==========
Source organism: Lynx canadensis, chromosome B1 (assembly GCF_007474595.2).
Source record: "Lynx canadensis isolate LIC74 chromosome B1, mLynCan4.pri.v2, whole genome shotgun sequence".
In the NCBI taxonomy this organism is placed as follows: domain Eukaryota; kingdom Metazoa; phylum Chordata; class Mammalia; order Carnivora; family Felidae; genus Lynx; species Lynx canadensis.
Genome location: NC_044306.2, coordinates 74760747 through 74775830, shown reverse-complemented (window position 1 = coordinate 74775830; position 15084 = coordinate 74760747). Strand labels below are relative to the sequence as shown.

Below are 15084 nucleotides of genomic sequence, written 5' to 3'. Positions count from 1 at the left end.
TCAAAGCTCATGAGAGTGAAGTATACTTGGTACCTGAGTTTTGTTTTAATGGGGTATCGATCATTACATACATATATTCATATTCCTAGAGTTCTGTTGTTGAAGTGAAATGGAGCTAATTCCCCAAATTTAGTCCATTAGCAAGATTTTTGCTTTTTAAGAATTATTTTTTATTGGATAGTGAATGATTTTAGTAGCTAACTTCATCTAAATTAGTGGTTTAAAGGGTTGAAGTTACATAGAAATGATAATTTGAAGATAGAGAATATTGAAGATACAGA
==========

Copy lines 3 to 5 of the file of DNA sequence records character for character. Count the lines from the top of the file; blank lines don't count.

In the NCBI taxonomy this organism is placed as follows: domain Eukaryota; kingdom Metazoa; phylum Chordata; class Mammalia; order Carnivora; family Felidae; genus Lynx; species Lynx canadensis.
Genome location: NC_044306.2, coordinates 74760747 through 74775830, shown reverse-complemented (window position 1 = coordinate 74775830; position 15084 = coordinate 74760747). Strand labels below are relative to the sequence as shown.

Below are 15084 nucleotides of genomic sequence, written 5' to 3'. Positions count from 1 at the left end.